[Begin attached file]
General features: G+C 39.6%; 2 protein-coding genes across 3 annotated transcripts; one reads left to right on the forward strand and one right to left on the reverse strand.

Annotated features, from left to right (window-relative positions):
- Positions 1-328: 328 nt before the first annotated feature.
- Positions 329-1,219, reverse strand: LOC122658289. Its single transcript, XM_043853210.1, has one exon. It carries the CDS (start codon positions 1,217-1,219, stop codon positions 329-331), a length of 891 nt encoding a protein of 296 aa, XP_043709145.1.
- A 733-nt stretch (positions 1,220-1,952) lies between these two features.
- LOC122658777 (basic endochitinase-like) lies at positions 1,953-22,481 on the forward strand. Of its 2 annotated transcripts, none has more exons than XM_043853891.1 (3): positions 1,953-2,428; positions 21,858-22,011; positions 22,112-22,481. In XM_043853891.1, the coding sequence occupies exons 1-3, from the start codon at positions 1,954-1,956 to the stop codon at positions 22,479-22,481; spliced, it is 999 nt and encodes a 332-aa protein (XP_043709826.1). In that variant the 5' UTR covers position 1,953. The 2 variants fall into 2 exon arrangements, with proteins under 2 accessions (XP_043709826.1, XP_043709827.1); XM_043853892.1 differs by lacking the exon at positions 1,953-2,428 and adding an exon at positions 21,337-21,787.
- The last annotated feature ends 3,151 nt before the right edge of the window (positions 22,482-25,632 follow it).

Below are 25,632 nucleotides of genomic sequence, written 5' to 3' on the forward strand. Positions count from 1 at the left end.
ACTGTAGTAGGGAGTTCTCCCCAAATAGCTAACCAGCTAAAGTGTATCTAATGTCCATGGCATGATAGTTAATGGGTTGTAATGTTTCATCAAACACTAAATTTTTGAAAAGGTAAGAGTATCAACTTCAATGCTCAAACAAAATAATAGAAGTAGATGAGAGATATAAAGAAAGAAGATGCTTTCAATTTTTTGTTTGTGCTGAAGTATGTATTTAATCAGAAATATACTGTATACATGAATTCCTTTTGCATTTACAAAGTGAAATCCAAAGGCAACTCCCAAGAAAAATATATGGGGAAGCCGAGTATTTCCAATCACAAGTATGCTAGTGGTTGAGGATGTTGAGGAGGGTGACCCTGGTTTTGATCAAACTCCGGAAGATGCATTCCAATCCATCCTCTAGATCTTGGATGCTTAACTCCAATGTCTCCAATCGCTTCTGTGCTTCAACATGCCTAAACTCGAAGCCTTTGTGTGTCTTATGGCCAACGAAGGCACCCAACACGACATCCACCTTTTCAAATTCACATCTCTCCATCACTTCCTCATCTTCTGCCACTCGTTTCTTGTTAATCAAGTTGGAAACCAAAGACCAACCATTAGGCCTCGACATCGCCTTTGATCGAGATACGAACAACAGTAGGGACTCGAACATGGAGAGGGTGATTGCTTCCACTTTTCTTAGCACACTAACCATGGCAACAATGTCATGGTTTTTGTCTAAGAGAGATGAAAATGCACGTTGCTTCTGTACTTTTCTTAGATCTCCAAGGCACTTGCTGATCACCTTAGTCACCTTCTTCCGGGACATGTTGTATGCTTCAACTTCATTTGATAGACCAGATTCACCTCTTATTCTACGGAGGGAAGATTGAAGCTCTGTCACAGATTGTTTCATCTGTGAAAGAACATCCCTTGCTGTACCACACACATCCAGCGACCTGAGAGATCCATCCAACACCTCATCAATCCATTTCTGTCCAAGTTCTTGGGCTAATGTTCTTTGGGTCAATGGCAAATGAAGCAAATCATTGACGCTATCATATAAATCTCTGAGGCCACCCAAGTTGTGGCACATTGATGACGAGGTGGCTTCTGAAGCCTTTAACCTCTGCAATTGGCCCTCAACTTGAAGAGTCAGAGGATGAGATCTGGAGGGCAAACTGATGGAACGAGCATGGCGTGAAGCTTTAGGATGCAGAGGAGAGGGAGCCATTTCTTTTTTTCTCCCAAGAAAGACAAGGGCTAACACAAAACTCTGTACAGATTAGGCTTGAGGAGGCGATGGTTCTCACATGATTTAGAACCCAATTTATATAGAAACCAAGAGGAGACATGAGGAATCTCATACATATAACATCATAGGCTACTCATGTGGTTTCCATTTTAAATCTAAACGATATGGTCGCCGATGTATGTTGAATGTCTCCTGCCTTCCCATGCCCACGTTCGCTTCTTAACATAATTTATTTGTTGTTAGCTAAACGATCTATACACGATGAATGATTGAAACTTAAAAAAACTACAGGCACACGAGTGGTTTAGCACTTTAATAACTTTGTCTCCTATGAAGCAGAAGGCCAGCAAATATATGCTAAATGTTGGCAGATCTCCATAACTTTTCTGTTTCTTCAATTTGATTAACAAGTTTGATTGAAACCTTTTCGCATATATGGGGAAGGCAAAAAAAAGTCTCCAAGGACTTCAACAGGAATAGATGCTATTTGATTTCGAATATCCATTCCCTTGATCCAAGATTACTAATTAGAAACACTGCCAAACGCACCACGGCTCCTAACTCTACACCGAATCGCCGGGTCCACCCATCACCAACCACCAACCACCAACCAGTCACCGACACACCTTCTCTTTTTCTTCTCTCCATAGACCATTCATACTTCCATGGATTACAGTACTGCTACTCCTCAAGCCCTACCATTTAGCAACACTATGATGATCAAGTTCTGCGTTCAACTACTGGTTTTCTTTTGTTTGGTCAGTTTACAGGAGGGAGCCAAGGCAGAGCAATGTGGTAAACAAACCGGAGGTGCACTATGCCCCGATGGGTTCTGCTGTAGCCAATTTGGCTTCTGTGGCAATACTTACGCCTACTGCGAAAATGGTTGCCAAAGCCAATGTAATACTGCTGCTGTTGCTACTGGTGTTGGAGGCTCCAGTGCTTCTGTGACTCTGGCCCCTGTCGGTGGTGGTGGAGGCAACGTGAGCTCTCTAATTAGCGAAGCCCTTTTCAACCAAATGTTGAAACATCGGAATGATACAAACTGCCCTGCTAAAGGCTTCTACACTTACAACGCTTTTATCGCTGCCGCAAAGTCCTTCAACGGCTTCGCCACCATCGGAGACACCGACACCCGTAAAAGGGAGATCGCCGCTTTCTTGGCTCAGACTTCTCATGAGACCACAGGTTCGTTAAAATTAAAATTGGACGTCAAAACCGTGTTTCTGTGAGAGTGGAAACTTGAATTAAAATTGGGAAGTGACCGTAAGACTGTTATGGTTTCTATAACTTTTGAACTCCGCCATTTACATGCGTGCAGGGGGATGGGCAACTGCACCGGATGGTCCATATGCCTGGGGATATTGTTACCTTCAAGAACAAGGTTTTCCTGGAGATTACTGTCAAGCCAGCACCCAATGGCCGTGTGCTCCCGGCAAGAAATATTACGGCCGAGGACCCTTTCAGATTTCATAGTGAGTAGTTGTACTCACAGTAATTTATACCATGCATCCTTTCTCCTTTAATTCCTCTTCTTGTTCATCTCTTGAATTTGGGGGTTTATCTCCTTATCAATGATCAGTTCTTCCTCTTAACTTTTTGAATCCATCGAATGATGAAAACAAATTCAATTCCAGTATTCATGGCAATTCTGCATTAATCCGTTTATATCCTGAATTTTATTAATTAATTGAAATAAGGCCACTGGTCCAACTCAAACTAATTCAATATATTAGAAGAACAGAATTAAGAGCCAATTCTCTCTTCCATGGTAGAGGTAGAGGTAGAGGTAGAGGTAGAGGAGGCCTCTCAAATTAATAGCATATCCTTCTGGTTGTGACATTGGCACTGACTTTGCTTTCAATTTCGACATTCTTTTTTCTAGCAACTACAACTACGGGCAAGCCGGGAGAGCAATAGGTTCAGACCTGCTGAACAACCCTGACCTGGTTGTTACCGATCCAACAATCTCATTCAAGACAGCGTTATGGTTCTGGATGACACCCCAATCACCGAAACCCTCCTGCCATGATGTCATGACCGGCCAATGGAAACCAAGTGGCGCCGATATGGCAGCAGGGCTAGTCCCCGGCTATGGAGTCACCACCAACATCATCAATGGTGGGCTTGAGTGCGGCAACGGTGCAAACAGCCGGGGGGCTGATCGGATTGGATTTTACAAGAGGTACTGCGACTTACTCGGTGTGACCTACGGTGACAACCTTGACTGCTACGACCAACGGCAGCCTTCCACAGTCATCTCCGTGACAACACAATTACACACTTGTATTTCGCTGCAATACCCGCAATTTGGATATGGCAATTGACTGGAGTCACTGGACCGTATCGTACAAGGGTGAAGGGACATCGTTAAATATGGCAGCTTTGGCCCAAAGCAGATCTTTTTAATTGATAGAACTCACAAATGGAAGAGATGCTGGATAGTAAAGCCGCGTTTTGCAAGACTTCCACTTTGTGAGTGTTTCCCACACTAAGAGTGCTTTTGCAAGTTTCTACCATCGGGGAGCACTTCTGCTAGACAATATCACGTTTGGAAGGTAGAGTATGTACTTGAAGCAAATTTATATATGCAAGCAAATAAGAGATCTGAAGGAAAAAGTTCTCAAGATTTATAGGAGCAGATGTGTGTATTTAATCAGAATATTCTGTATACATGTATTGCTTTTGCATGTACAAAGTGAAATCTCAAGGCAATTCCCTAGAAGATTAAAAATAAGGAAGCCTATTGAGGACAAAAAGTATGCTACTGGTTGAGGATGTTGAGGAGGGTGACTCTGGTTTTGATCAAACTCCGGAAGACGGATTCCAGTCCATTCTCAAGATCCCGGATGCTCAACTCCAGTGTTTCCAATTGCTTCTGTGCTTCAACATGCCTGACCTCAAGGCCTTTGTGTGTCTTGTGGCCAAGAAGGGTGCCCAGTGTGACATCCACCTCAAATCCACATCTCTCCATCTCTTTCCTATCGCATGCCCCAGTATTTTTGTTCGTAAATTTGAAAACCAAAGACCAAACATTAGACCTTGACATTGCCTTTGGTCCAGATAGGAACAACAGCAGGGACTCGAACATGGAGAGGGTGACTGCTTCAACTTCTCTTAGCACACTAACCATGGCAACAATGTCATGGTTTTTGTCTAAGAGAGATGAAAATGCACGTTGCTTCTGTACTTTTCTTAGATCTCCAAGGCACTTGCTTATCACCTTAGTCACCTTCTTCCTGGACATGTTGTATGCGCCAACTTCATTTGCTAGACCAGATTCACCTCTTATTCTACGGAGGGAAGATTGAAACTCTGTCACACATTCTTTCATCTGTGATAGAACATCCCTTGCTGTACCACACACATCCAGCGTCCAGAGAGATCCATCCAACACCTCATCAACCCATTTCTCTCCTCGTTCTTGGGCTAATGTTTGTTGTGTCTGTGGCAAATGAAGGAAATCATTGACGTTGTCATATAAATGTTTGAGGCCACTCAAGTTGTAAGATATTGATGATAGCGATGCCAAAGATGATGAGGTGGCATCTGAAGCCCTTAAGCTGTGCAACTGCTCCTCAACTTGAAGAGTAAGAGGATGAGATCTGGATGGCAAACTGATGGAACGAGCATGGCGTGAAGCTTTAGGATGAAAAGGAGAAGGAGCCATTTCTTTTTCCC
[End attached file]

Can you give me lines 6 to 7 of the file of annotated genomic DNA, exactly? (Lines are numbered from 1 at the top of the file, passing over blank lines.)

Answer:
- LOC122658777 (basic endochitinase-like) lies at positions 1,953-22,481 on the forward strand. Of its 2 annotated transcripts, none has more exons than XM_043853891.1 (3): positions 1,953-2,428; positions 21,858-22,011; positions 22,112-22,481. In XM_043853891.1, the coding sequence occupies exons 1-3, from the start codon at positions 1,954-1,956 to the stop codon at positions 22,479-22,481; spliced, it is 999 nt and encodes a 332-aa protein (XP_043709826.1). In that variant the 5' UTR covers position 1,953. The 2 variants fall into 2 exon arrangements, with proteins under 2 accessions (XP_043709826.1, XP_043709827.1); XM_043853892.1 differs by lacking the exon at positions 1,953-2,428 and adding an exon at positions 21,337-21,787.
- The last annotated feature ends 3,151 nt before the right edge of the window (positions 22,482-25,632 follow it).